Increased duration of isoflurane exposure reduces cerebral infarct and improves neurological function in focal cerebral ischemia in rats




Gaidhani, Nikhil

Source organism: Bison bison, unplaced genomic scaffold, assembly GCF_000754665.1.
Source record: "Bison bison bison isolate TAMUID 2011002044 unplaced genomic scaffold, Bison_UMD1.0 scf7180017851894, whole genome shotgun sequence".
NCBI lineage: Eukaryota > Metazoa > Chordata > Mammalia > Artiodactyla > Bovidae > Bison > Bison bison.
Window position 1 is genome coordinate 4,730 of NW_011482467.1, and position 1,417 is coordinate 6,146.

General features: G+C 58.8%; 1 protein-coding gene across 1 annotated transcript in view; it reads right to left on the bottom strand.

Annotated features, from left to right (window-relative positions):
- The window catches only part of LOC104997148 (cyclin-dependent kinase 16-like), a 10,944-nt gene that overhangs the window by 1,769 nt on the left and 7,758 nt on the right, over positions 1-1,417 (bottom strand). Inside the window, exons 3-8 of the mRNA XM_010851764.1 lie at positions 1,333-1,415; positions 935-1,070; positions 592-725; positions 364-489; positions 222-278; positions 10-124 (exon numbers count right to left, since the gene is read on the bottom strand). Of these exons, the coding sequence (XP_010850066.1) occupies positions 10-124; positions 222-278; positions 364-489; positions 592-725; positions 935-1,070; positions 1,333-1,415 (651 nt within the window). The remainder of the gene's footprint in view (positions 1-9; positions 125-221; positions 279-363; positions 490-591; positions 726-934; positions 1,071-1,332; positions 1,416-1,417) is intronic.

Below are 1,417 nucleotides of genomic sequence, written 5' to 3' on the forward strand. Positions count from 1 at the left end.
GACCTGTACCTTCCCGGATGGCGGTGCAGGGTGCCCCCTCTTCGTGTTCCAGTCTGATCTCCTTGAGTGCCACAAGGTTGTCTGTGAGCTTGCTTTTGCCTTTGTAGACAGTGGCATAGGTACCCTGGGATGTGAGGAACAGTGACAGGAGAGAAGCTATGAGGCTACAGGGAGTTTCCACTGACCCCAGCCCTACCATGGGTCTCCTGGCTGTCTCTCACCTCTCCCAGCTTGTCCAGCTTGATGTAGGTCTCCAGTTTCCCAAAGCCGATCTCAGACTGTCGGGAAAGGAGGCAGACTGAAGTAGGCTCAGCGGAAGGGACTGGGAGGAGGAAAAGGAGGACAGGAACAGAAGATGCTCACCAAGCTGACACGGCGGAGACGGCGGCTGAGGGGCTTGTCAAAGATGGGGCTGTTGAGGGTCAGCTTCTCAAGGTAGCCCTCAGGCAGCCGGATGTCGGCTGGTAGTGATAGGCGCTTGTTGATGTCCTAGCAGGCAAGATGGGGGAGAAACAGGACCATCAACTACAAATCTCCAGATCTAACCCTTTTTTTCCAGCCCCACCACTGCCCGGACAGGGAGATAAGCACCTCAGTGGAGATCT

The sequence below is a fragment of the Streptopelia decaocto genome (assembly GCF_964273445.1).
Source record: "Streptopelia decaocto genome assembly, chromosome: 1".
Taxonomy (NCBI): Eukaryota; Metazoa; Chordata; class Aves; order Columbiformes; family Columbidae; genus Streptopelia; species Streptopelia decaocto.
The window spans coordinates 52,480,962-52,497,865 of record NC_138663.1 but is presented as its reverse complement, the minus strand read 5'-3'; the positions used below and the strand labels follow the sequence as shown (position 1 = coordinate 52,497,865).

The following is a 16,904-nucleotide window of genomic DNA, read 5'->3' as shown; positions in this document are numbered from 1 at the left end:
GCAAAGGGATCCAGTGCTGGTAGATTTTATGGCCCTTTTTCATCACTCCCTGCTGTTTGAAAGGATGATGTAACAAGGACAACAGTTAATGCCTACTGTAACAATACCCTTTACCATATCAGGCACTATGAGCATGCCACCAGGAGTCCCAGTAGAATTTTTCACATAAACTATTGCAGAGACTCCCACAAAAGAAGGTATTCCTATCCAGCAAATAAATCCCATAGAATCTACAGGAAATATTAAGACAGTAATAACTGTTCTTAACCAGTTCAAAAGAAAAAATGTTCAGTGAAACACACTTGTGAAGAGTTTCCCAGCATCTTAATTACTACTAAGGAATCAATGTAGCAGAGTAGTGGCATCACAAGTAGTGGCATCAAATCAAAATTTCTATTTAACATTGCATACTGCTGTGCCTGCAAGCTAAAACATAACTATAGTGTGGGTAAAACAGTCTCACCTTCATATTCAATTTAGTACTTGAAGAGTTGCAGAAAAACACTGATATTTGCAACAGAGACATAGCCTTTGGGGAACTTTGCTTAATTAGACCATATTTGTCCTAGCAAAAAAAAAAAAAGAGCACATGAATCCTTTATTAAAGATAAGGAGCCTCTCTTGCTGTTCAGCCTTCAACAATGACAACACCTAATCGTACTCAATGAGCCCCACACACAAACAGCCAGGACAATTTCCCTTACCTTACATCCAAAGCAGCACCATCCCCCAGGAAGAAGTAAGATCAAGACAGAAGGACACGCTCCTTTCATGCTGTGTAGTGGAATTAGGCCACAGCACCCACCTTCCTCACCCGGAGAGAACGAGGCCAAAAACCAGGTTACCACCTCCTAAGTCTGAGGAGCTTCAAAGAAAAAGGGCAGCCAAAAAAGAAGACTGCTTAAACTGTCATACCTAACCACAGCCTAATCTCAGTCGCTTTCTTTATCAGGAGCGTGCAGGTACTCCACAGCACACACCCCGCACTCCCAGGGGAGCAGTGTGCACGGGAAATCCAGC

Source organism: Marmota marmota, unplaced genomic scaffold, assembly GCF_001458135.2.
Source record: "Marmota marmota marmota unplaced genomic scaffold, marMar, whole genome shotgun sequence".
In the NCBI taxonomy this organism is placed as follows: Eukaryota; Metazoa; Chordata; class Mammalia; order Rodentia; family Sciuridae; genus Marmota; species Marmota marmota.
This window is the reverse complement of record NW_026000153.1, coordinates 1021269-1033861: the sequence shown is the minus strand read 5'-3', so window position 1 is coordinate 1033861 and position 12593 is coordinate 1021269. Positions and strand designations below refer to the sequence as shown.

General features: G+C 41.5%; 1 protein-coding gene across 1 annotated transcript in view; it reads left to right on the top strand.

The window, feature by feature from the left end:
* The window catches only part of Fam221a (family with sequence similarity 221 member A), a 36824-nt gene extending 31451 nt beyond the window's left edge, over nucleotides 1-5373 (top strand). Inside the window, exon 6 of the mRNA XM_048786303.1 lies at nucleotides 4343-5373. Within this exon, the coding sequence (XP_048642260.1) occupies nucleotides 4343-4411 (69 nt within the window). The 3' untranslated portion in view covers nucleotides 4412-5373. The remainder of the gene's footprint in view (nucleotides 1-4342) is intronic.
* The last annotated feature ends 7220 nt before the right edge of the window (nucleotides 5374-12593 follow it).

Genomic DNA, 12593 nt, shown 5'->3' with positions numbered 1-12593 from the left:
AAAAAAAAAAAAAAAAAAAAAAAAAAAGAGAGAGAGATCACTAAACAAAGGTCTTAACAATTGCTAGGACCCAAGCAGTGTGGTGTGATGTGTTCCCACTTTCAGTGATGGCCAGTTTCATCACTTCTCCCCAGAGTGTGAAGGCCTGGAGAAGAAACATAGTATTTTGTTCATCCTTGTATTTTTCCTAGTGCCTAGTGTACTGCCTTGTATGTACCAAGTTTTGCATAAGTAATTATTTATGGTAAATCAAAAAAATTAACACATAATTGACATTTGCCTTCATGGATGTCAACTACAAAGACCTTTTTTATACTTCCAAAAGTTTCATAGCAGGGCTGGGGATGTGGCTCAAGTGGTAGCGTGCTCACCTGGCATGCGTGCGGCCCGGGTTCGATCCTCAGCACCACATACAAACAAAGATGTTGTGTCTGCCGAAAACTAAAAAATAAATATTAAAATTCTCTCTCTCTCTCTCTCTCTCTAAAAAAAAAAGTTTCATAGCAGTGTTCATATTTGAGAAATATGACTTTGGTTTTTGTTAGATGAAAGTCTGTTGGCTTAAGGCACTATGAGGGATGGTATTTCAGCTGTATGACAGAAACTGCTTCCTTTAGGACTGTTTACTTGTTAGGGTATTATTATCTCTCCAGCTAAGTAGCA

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Isoflurane is a widely used gas anesthetic for surgical procedure in rodents. Using a rodent model of transient ischemic stroke (transient midcerebral artery occlusion; tMCAO) our laboratory has demonstrated that longer exposure period to isoflurane anesthesia significantly reduce cerebral ischemic damage. The objective of this study was to demonstrate the correlation between the duration of isoflurane exposure and isoflurane-induced neuroprotection after tMCAO. Three groups were created based on total duration of isoflurane exposure during tMCAO and rats were randomly assigned to these groups; Isoflurane-20 min, Isoflurane-40 min, and Isoflurane-90 min. Focal cerebral ischemia was induced by a transient (90 min) middle cerebral artery occlusion in the rats from each group. Measurements of cerebral infarct volumes and neurological behavioral tests were performed 24hrs post-MCAO. We report that rats from Isoflurane-20 min group sustained significantly larger cerebral infarct than animals from Isoflurane-40 min and Isoflurane-90 min groups. Rats from Isoflurane-90 min groups showed near complete resistance to ischemic damage. Neurological function also significantly improved with increased duration of isoflurane exposure as evidenced by the results of Bederson and Cylinder tests. Our results clearly demonstrate the neuroprotective effect of isoflurane during ischemic stroke and provide strong evidence that increasing the duration of isoflurane exposure during the tMCAO procedure significantly reduce brain injury and improve neurological function after focal cerebral ischemic stroke.